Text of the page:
I worked for the VA for several years and I loved it. I love the population, and that the ethic, at least at my VA was that it was an honor and privilege to care for those who served -- patients were less likely to become "the pna in room X," but to be treated with dignity and respect.
It can be a difficult group to work with -- a lot of MH and substance issues, chaotic lives, histories of not taking care of themselves -- it seems everyone has DM, CAD, some kind of pulmonary thing going on.
The pay is based on the going salaries in the area -- they will not be the highest paying, but they will be comparable, and yes, the benefits are good: 5 weeks of a combination vacation/sick leave, 11 paid holidays (which if you work you get double time), good retirement plan...and if you stay in the system you can move to any state and not have to get a local license, plus your benefits move with you. Usually have a good tuition reimbursement program too, and they want their nurses to move up (if you're ADN, you'll get plenty of encouragement to get a BSN, they also want master prepared nurses). VA nurses are unionized as part of the federal workers union. The good thing is that you are well protected. The frustrating thing is that so is everyone else, so sometimes it's really hard to get rid of people who are incompetent.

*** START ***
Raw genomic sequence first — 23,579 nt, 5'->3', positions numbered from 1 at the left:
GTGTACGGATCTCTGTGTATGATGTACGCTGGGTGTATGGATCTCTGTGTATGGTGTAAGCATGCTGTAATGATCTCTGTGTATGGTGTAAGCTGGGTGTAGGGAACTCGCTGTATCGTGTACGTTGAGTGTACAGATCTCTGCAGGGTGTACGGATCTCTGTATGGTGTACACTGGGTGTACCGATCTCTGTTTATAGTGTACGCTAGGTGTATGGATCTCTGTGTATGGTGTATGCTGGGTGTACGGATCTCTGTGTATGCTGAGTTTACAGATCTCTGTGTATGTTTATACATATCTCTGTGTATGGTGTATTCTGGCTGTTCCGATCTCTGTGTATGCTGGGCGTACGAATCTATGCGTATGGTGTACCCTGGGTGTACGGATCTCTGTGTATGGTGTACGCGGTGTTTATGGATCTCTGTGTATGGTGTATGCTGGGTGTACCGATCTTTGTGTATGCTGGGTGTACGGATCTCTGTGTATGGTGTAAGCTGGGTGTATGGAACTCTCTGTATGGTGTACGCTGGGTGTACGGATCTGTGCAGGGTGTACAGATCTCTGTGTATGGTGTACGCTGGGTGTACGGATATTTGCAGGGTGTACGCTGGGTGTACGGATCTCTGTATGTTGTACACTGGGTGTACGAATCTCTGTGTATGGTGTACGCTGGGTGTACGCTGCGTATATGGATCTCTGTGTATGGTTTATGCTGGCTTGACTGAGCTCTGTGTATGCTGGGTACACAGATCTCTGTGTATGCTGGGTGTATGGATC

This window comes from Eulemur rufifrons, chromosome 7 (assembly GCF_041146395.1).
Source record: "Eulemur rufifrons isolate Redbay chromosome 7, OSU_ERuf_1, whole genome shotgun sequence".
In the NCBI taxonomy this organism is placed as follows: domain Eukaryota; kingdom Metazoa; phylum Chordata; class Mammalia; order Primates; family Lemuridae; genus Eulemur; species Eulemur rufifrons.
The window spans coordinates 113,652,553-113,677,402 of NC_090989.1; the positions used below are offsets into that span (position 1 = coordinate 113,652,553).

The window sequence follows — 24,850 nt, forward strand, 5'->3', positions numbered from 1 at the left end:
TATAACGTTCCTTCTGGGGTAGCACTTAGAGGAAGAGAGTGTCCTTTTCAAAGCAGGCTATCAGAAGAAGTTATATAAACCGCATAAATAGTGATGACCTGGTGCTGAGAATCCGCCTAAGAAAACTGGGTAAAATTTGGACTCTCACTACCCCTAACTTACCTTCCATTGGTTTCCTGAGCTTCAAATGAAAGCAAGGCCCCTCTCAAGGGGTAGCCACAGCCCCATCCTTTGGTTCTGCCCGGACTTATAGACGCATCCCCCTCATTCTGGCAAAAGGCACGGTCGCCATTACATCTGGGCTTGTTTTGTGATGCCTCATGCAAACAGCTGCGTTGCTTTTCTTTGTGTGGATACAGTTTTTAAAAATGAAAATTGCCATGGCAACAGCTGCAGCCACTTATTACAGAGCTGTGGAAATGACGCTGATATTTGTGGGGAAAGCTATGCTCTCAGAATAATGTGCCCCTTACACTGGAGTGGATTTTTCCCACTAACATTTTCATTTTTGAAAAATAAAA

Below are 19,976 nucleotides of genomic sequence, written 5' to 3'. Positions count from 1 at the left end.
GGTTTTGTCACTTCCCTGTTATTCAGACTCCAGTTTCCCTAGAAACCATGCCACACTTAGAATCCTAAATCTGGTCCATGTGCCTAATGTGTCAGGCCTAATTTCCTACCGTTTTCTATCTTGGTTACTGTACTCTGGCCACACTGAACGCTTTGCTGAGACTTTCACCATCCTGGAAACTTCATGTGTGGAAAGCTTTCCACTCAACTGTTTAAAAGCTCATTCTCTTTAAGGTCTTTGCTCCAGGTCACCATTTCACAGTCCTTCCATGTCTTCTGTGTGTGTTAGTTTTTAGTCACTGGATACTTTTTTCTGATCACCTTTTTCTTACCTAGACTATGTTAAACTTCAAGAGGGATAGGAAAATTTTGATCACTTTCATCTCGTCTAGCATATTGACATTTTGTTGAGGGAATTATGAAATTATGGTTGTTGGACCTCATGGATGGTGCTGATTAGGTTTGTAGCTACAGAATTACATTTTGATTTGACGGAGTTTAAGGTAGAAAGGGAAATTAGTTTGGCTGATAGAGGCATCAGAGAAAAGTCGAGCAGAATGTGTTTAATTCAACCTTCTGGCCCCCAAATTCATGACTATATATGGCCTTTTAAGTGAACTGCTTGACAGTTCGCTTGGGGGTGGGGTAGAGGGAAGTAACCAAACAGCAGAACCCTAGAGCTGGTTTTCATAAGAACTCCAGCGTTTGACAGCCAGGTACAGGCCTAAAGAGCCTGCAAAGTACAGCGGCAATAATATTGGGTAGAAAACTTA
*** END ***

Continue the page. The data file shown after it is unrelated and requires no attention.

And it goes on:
I don't know how things are in Atlanta, but my sense it that in general they have good orientation/preceptiving programs for new grads. They also tend to do a lot of research, and are often located near universities and have a teaching mission, so there's lots of opportunities to be exposed to new ideas and approaches.
The hardest thing about the VA is that it is the federal government -- that means everything (like getting hired) usually takes a really, really long time. You have to be prepared to wait out, and wade through, the system. Also get used to an amazing collection of acronyms -- again, the legacy of the military.